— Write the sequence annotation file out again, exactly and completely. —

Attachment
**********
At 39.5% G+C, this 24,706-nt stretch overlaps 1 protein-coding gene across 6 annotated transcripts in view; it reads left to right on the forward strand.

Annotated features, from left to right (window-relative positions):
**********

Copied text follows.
At 39.5% G+C, this 24,706-nt stretch overlaps 1 protein-coding gene across 6 annotated transcripts in view; it reads left to right on the forward strand.

Annotated features, from left to right (window-relative positions):